On September 23, Chicago parent Shenitha “Angel” Curry passed away from COVID-19 complications after her unvaccinated daughter was exposed to the virus at her elementary school. That same day, Christopher “CJ” Gordon Jr., a Kentucky high school sophomore, also passed away from COVID-19 complications. He was a 15-year-old student, the same age as many Whitman students.
These tragic instances prove that officials in power need to double their efforts to protect young people from coronavirus. In Montgomery County, that starts with an expansion of the school system’s staff vaccination mandate.
When this school year began, MCPS required staff members to either provide proof of vaccination or receive weekly coronavirus tests. On September 9, MCPS did away with this testing option for employees, recognizing that occasional health checks would never be as effective for preventing a coronavirus outbreak as universal staff vaccinations. The school district also expanded its vaccine mandate to all prospective winter and spring athletes.
While these steps were meaningful, they don’t go far enough in ensuring the safety of community members. MCPS needs to extend its vaccine mandate to all high school students across the county who are going to in-person school.
COVID-19 continues to wreak havoc on the community’s return to “normal.” Students still don masks in schools. Many extracurriculars, including debate competitions, remain online, and many local venues continue to require social distancing and mask-wearing. Montgomery County is averaging over 100 coronavirus cases per day, which is comparable to the community’s situation during the summer of 2020. Hopes of a mask-less, COVID-free 2022 feel laughable.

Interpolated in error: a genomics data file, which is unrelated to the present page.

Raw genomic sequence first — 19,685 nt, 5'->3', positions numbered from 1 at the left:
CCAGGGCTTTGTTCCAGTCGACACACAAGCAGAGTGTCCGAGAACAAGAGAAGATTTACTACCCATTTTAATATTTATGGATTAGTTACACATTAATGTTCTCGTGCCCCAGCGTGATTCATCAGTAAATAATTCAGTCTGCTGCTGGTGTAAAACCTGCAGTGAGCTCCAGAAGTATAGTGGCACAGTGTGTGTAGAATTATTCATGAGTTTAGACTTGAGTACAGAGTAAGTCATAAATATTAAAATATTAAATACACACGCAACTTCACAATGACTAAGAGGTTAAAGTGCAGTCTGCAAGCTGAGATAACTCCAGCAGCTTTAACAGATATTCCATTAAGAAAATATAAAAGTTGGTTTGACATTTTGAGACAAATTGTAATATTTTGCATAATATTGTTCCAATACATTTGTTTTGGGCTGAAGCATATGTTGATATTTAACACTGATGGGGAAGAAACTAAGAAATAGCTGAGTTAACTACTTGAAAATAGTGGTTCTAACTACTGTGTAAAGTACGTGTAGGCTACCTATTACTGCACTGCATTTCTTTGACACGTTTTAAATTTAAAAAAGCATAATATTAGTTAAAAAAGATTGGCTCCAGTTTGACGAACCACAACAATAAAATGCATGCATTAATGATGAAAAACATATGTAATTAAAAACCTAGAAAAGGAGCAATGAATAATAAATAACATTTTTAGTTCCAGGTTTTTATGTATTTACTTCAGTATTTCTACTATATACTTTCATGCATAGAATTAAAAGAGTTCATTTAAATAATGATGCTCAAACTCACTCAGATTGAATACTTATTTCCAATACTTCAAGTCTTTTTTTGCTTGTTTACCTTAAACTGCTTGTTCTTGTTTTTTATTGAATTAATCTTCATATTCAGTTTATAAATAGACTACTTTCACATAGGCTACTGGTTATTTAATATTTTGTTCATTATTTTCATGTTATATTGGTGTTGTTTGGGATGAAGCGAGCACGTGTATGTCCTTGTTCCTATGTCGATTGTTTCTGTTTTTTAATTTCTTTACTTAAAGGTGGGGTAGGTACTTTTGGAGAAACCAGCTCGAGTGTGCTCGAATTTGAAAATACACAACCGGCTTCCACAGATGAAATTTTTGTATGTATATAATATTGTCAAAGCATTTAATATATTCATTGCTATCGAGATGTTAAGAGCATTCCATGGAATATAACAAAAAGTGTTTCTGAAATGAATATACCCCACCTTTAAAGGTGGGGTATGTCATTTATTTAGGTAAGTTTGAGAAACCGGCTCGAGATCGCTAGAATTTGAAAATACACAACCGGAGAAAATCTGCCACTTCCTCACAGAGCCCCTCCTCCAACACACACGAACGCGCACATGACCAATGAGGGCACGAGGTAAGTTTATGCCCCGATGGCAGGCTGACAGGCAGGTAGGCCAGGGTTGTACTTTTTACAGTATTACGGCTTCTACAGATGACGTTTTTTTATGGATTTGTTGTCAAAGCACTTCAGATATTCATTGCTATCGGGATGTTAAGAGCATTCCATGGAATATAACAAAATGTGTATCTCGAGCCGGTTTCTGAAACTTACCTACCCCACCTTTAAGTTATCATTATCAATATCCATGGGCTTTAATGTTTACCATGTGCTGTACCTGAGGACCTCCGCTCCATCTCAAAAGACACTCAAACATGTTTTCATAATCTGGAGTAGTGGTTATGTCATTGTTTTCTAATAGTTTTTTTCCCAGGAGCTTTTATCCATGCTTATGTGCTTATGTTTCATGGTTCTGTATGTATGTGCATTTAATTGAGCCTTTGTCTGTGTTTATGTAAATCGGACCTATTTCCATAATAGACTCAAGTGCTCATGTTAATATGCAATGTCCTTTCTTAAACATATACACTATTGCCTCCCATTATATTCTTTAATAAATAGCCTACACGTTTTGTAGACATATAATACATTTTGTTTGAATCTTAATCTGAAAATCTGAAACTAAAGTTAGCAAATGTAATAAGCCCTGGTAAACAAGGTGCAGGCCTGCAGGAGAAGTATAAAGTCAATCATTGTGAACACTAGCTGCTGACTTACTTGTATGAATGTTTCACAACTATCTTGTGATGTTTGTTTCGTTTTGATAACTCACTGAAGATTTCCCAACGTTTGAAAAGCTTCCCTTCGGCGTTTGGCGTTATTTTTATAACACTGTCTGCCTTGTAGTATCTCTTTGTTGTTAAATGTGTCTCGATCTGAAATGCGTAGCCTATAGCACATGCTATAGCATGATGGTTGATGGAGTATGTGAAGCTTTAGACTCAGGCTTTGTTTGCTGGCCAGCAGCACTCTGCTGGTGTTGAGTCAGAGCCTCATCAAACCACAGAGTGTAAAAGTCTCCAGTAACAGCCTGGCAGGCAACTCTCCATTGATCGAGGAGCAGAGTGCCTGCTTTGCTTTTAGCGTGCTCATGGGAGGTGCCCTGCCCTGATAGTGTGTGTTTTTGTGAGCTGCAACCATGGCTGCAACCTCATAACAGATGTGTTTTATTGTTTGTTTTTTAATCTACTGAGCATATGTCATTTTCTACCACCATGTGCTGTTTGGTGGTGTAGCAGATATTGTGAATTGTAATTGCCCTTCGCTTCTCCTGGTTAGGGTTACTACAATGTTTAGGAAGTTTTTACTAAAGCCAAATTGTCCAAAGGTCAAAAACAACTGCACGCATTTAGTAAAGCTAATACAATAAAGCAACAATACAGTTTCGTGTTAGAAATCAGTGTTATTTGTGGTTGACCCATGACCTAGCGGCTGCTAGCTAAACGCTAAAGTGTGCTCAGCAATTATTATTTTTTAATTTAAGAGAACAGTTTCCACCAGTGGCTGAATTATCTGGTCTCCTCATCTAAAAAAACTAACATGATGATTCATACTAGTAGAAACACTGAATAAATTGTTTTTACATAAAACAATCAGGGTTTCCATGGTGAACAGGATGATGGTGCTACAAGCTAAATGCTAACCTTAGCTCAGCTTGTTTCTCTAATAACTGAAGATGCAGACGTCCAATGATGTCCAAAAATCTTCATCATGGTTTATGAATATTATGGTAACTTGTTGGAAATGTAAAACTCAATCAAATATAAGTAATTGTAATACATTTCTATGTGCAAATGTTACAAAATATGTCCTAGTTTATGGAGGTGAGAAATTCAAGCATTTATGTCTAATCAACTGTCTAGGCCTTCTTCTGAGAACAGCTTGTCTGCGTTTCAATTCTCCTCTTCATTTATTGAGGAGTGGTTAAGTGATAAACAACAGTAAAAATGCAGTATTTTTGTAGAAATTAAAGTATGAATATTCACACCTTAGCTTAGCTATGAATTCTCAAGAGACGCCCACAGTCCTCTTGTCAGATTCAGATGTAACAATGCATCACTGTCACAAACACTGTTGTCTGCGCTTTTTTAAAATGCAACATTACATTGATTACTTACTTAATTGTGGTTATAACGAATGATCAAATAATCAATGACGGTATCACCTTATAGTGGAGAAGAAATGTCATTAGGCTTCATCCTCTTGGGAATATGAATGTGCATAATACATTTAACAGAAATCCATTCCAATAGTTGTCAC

Vaccinations remain the community’s most optimal way of overcoming the pandemic. The shots significantly reduce the risks of not just severe illness, but infection itself. The vaccines are 88% effective at preventing symptomatic infection against the dangerous Delta variant. Unvaccinated people are 10 times more likely to contract, be hospitalized with and even die from COVID-19, according to the CDC. There should be no doubt that requiring vaccinations for students would significantly diminish the risk of a COVID outbreak in school and would mitigate the effects if there happened to be one.
Implementing a student vaccine mandate is certainly within MCPS’s capabilities — all it would take is a resolution from the Montgomery County Board of Education. MCPS already requires proof of vaccination for several other diseases, including measles and chickenpox; the FDA recently fully authorized the coronavirus vaccine, placing covid injections on the same footing as all other shots. Other school districts around the country, such as the Los Angeles School District, have already implemented a COVID vaccine mandate for students 12 years old and up. California just announced plans to require vaccinations in public schools as early as next fall. There’s no reason MCPS shouldn’t be next.
Some might argue that requiring community members to receive injections against the virus goes against people’s autonomy over their bodies. But, MCPS has already mandated the coronavirus vaccine for prospective winter and spring athletes, and for years, the school district has required students to submit vaccination records for other illnesses. If one were to complain about a COVID-19 vaccine mandate in MCPS, they would have to do the same for diseases that the United States largely eliminated back in the 20th century.
In addition, study after study has proved that the covid vaccines are effective and safe. Declining the vaccine puts others, especially those who are immunocompromised, at risk. It is anything but a personal issue.
MCPS has an opportunity to save lives. County officials need to step up and do their part to help us fully defeat the pandemic.